Alfred Wegener had a HUGE career outside of his ideas around what we now understand as plate tectonics, which had both detractors and supporters. He did important and respected work that touched on multiple disciplines.
Kristallnacht was a massive act of antisemitic violence that was named for the shards of glass left littering the streets in more than a thousand cities and towns in the German Reich. NOTE: This episode is not appropriate for young children.
Magnus Hirschfeld was a groundbreaking researcher into gender and sexuality in Germany in the late 19th and early 20th centuries. His work was dedicated to scientific study with the hope of dispelling stigma around homosexuality.
While the Bauhaus school is well known, and its original manifesto proclaimed an environment of equality, most of the women who went to the school were ushered into specific courses, rather than given their choice of studies.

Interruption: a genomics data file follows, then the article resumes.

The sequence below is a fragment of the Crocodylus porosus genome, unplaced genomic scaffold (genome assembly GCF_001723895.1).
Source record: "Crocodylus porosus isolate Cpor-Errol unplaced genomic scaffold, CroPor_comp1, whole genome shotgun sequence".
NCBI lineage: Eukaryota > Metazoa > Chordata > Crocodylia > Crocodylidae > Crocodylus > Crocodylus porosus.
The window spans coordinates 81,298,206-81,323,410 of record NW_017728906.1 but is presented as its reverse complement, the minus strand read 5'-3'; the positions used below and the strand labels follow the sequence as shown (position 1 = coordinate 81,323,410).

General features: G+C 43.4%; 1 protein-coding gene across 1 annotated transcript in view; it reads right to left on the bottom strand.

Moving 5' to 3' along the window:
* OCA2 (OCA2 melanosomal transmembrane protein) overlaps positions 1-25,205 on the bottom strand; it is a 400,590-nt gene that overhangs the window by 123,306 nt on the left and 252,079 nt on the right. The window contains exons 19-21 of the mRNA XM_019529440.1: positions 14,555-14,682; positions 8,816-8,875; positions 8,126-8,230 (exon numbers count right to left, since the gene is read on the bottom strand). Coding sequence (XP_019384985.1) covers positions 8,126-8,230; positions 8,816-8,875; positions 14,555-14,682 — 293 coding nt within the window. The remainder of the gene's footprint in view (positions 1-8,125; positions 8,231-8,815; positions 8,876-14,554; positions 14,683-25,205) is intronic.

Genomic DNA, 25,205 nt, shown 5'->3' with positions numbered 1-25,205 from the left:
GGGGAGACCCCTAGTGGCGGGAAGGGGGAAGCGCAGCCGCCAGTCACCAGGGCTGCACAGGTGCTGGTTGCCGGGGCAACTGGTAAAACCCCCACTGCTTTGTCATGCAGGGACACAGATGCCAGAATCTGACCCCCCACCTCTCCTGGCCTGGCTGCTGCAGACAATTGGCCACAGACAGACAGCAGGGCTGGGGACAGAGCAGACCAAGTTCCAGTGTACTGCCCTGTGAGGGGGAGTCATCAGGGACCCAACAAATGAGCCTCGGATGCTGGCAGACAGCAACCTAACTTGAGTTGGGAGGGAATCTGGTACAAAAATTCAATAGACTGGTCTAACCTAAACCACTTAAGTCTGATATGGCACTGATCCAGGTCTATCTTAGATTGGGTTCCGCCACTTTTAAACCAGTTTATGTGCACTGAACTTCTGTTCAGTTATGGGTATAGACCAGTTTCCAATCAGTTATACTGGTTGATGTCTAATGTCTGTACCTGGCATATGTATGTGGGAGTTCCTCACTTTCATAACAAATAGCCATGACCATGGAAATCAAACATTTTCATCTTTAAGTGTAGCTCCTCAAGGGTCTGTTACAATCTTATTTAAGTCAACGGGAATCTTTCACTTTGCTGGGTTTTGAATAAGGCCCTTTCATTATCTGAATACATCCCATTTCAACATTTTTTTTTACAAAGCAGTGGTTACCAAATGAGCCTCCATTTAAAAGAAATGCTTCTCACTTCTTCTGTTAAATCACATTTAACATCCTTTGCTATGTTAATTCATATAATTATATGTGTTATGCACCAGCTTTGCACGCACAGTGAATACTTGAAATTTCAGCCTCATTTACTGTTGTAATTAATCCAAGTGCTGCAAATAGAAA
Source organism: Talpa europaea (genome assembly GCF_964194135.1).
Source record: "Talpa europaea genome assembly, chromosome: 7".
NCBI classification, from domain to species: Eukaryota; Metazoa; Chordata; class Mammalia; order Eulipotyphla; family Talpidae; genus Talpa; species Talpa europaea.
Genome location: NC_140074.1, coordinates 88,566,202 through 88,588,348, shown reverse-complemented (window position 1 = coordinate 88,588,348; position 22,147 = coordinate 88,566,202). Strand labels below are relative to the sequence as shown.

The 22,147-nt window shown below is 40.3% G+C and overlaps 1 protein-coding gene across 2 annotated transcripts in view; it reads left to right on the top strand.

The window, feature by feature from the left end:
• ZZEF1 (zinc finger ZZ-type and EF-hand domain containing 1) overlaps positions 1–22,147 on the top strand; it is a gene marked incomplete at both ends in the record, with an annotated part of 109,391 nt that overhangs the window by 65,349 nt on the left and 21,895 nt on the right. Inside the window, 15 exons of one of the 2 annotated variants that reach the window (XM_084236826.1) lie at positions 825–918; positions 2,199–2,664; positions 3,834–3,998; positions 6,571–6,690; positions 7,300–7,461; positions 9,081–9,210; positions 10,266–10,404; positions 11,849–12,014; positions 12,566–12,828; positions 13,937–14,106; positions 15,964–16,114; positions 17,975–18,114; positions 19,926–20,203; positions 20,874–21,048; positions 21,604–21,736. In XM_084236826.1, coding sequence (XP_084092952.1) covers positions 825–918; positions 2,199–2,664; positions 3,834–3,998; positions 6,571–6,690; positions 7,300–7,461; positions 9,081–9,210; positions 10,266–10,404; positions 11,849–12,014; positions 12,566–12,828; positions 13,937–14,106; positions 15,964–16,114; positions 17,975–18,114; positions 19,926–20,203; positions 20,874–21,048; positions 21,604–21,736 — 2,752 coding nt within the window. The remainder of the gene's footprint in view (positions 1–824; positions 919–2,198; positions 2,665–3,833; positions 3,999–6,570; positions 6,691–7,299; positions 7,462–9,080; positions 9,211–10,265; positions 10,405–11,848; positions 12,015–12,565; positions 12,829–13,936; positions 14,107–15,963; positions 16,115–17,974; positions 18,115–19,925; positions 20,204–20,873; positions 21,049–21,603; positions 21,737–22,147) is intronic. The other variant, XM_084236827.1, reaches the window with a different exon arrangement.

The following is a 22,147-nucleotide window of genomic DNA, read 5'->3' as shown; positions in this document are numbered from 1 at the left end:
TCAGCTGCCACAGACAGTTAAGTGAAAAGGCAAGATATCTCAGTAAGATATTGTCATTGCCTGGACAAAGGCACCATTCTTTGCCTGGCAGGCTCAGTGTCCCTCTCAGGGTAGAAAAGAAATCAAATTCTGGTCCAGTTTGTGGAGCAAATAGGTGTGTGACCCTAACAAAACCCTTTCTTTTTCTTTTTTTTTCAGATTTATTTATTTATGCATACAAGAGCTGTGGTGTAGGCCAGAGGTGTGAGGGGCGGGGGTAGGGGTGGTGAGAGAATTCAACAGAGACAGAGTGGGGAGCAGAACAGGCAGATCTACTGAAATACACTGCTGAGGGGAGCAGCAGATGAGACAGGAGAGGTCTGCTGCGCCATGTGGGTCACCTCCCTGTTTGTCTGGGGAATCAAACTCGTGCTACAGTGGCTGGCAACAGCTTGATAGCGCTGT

In the early 20th century in Germany, Emmy Noether pursued a career in mathematics, despite many obstacles in her path. She became one of the most respected members of her field, and developed mathematical theory that's still important today.
In 1918, a U.S. Navy collier vanished without a trace after leaving Barbados. The ultimate fate of the Cyclops remains a mystery almost 100 years later, but there are certainly plenty of theories about what happened.
The Night Witches were an all-female bombing regiment in the Soviet Air Force. Flying biplanes meant for dusting crops and training new recruits, they dropped 23,000 tons of bombs on German forces in WWII. Read the show notes here.